f[a_, b_, c_] := (a x^2 + b x + c)/3;
tup1 := RandomInteger[5, {40, 3}];

tup = tup1;
functions = f @@@ tup;

colors = ColorData[97] /@ Range[Length @ functions];

Dynamic[Legended[Plot[functions, {x, 0, 5}, GridLines -> Automatic, 
    ImageSize -> Large, 
    PlotStyle -> ReplacePart[colors, {Except[Alternatives @@ n]} -> None]], 
  TogglerBar[Dynamic[n], 
     MapIndexed[
        #2[[1]] -> Style[#,16, Bold, Opacity[1], colors[[#2[[1]]]]] &, tup],
   Appearance -> "Vertical" -> {Automatic, 4}]]]

enter image description here

You can add tooltips and play with opacity and thickness rather than making lines completely invisible:

functionswithtooltips = MapThread[Tooltip, {functions, tup}];

DynamicModule[{n = {1}}, 
 Dynamic[Legended[Plot[Evaluate @ functionswithtooltips , {x, 0, 5}, 
    GridLines -> Automatic, ImageSize -> Large, 
    PlotStyle -> (Thread[Directive[colors, Opacity[.3], Thin]] /. 
       Directive[a : Alternatives @@ colors[[n]], _, _] :> 
        Directive[a, Opacity[1], AbsoluteThickness[3]])], 
   TogglerBar[Dynamic[n], 
    MapIndexed[
      #2[[1]] -> Style[#, 16, Bold, Opacity[1], colors[[#2[[1]]]]] &, tup],
    Appearance -> "Vertical" -> {Automatic, 4}]]]]

enter image description here

$\endgroup$
14
  • 2
    $\begingroup$ very nice figure $\endgroup$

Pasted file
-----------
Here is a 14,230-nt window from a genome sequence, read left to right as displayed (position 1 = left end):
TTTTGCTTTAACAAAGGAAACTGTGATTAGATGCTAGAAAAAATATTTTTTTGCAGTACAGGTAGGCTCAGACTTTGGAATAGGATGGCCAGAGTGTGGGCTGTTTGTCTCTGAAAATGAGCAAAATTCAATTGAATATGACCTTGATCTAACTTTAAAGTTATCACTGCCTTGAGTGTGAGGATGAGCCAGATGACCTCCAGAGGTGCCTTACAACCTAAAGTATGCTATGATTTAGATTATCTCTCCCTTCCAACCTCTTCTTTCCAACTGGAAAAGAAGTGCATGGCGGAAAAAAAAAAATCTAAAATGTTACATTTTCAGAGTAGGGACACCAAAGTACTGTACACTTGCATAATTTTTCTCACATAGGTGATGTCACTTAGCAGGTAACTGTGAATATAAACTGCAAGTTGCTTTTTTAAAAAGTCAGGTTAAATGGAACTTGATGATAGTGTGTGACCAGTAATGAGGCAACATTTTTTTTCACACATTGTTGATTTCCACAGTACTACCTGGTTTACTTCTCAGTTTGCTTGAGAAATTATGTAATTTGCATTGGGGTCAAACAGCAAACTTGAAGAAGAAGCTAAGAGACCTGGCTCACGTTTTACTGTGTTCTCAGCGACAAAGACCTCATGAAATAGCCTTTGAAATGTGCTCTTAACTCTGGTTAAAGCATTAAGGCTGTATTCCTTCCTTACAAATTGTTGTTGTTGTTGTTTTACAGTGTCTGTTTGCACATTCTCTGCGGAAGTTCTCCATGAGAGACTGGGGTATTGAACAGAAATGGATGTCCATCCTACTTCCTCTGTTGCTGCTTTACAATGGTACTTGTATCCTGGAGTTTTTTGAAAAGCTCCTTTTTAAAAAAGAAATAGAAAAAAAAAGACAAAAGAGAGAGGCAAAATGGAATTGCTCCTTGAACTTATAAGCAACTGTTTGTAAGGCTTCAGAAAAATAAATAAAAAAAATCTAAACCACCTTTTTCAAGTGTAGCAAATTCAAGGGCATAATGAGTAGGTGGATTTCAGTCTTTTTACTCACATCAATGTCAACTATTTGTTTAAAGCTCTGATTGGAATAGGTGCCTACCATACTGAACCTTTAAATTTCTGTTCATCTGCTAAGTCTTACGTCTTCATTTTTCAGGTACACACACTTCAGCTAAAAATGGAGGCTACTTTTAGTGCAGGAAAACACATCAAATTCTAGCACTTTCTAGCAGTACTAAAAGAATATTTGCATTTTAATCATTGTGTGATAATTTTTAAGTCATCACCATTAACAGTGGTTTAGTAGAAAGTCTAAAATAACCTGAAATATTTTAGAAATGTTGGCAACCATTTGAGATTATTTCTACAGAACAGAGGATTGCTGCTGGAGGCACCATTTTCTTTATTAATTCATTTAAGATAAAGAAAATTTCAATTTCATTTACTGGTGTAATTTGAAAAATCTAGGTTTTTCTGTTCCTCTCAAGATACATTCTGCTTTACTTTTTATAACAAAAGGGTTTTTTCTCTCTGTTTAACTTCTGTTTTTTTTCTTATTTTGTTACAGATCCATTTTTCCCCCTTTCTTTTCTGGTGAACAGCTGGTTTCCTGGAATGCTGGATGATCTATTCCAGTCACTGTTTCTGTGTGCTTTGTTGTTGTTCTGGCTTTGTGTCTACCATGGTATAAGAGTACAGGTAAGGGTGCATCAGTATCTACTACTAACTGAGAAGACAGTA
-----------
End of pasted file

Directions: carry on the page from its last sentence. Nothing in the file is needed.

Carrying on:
– emnha
    Feb 8, 2021 at 14:27
  • $\begingroup$ Would it be possible to select a curve on the graph and it shows me which parameter combination is it on the right too? $\endgroup$
    – emnha
    Feb 8, 2021 at 23:06
  • $\begingroup$ Thanks. That is same as what I was thinking . Would it be OK to highlight the parameter combination somehow so when I click on a curve and if I want to hide it then I can immediately locate its location to hide? Current version is nice too. Just thinking if that can be done easily from this. $\endgroup$
    – emnha
    Feb 9, 2021 at 3:39
  • 1
    $\begingroup$ @anhnha, replace None with Opacity[.3, Gray] or with Directive[Opacity[.3], Gray]. $\endgroup$
    – kglr
    Feb 24, 2021 at 23:24
  • 1
    $\begingroup$ @anhnha, not sure which color scheme has the best contrast (that sounds like a good new question). To put more space between plot and legend in Legended[plot, legend] you can use Legended[plot, Row[{Spacer[10], legend}]] and play with different values instead of 10. $\endgroup$
    – kglr
    Feb 24, 2021 at 23:43
1
$\begingroup$

Just a list of other alternatives (as only a toy example is given in the above question):

  • When one has many curves one might consider plotting all possible pairwise plots of the parameters as the "information" about the curves is complete contained in those parameters (if we ignore the error variance for the moment). Each point could be labeled as to its source.

  • If there are many parameters, then other summary statistics that make some sort of subject matter sense could be plotted against each other. For example, if dealing with insecticides and a logistic
    regression, then plotting the LD50 (Lethal Dose that kills 50% of the critters) and the LD95 against each other might be a good and compact summary that makes sense to those subject matter experts. (This matches the OP's statement "So I have an idea to plot to make it easier to see which one is larger or smaller in each range.".)

$\endgroup$

Your Answer

By clicking “Post Your Answer”, you agree to our terms of service and acknowledge you have read our privacy policy.

Not the answer you're looking for? Browse other questions tagged or ask your own question.